FIFA to Expand World Cup in Face of European Club Opposition

  • Field will expand to 48 teams from 32 starting in 2026
  • Move based on political reasons: European Club Association

Sport’s most-watched event, the soccer World Cup tournament, has been expanded to include 48 teams, a move that met with opposition from Europe’s elite clubs.

The increase from the current 32 teams will come into effect from the 2026 event, governing body FIFA said Tuesday, a decision that it expects to boost revenue by as much as 25 percent to more than $6.5 billion while diluting the “absolute quality” of the competition.

The move is based on political reasons rather than sporting ones, according to the European Club Association, whose 220 members include Barcelona, Real Madrid and Manchester United. The ECA said such a motive is “regrettable.”

“We fail to see the merits to changing the current format of 32 that has proven to be the perfect formula from all perspectives,” the ECA said in an e-mailed statement. “Questionable is also the urgency in reaching such an important decision, with nine years to go until it becomes applicable, without the proper involvement of stakeholders who will be impacted by this change.”

The tournament’s expansion follows the election of Gianni Infantino to FIFA’s presidency last year. The Swiss was catapulted into the top job on promises of extra World Cup places and bigger handouts to national federations following the fall of longtime FIFA President Sepp Blatter amid a corruption scandal.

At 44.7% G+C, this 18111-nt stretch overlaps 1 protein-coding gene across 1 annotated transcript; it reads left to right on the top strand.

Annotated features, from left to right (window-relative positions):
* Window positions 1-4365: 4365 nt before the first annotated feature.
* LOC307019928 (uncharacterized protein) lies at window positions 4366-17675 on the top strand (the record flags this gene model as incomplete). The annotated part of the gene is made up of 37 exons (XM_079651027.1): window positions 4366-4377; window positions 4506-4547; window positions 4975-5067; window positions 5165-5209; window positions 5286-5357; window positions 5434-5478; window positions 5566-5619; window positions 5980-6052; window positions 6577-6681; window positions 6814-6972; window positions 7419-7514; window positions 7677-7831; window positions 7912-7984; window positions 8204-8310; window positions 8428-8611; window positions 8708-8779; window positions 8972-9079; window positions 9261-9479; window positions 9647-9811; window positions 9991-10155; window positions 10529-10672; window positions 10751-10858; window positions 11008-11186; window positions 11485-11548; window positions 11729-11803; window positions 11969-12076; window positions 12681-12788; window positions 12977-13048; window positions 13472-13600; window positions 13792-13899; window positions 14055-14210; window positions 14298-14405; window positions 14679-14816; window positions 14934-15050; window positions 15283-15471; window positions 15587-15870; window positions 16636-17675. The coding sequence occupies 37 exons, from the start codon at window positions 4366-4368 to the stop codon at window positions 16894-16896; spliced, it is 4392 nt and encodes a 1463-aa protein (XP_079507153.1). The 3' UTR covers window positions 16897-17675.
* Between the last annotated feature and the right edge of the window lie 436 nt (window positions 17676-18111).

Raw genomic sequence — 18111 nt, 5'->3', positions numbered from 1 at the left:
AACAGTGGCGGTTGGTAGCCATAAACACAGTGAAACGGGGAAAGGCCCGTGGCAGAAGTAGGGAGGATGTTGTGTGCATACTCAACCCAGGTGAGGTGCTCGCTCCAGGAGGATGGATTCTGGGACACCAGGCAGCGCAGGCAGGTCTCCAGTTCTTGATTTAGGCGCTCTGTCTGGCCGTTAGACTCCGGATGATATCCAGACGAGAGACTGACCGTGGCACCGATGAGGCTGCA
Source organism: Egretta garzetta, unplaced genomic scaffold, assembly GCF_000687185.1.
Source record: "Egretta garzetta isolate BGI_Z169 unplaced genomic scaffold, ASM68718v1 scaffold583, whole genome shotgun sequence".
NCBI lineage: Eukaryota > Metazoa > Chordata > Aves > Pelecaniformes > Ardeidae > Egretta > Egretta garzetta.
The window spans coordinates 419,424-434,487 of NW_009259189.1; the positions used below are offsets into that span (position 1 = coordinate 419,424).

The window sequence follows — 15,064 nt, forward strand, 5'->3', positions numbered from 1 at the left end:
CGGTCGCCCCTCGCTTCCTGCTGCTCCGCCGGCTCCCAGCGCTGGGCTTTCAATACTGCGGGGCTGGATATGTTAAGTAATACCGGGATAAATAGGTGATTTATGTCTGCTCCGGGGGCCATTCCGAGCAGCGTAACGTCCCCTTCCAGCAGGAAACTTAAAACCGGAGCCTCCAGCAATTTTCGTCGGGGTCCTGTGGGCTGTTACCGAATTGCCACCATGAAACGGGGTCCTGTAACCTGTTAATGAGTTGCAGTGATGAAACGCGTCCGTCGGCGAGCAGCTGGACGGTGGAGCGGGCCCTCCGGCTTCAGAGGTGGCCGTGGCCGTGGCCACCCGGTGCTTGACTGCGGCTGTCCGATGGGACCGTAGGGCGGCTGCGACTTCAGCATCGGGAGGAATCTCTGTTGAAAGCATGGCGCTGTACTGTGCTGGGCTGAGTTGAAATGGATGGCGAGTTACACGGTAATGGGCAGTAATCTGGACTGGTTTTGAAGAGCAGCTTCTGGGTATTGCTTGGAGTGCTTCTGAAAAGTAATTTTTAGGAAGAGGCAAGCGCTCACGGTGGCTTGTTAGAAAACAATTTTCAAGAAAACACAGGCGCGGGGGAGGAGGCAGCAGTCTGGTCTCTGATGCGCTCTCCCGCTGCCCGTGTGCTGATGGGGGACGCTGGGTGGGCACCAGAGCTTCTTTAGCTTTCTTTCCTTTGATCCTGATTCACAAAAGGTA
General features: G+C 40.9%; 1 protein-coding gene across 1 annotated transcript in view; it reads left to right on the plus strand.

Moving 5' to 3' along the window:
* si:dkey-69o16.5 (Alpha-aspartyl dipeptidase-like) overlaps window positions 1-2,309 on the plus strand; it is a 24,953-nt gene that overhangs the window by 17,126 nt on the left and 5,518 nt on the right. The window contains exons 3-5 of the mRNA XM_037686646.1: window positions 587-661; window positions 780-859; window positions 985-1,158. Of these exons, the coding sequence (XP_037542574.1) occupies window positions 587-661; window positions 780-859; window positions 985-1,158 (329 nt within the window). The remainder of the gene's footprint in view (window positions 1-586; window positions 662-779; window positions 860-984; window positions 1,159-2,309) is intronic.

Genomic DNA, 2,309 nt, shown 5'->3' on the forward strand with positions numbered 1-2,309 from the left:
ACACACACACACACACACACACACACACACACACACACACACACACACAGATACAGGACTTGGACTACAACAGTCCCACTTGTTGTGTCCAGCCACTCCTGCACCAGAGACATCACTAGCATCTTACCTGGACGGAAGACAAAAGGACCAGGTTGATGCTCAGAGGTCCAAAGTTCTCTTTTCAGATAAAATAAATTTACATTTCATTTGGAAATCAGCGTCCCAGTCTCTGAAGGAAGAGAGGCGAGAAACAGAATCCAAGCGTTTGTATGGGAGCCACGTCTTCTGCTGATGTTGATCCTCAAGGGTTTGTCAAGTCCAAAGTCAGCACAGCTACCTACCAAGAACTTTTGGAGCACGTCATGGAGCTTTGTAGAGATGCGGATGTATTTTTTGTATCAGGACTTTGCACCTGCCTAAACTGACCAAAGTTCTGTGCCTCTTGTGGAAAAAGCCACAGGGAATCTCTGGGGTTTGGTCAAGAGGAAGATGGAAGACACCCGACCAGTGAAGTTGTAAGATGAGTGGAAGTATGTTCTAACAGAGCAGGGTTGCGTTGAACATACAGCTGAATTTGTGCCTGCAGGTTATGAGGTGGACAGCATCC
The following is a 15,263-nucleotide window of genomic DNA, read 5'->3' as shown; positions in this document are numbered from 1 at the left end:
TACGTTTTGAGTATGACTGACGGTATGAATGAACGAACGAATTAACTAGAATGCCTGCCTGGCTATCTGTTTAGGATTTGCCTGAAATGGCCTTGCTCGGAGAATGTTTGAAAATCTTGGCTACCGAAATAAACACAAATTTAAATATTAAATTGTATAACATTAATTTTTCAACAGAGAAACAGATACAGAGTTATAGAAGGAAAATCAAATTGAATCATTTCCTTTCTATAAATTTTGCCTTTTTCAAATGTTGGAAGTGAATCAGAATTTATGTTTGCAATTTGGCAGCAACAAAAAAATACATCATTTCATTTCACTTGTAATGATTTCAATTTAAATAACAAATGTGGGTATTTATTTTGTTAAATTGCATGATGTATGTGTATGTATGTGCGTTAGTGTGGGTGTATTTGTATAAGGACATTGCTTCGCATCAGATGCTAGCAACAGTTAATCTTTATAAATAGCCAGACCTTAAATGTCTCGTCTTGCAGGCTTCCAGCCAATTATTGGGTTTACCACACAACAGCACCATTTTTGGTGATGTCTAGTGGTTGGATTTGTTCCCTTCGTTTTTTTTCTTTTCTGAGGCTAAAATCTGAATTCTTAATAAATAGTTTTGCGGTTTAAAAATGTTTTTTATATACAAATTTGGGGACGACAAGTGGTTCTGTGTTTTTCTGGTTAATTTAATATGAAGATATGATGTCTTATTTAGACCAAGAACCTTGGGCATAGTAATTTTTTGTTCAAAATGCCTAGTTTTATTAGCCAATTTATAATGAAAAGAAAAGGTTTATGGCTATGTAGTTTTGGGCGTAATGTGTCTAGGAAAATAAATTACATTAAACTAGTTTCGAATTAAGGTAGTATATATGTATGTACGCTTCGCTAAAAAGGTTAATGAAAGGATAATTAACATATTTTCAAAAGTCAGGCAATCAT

Revenue Boost

“When you take a decision, some are critical,” Infantino said at a press conference after FIFA’s board unanimously backed the tournament expansion. Other critics of the plan include Germany’s soccer federation and Javier Tebas, who heads Spain’s La Liga.

Dialog will continue with the clubs, Infantino said, noting that players won’t be expected to play any more matches than in the 32-team format.

The enlarged tournament could boost World Cup revenue to $6.5 billion, according to an analysis conducted by FIFA. The governing body expects to make $5.5 billion from the 2018 tournament in Russia.

Adding 16 more teams creates complications in arranging the event in a format that would reduce strains on players competing after long seasons with their clubs. Having more nations is also likely to affect affect the “absolute quality,” FIFA’s document said.

To limit the number of extra days needed to complete a larger tournament, FIFA has devised a format that starts with 16 groups of three teams. The top two in each pool will then qualify for a 32-team knockout competition. The 80 games, an increase from the current 64, will be played within 32 days.

FIFA is also considering other changes to its cash-cow tournament, including scheduling matches to hit prime time in major markets. That would mark a departure with games usually designed for fans in host countries.

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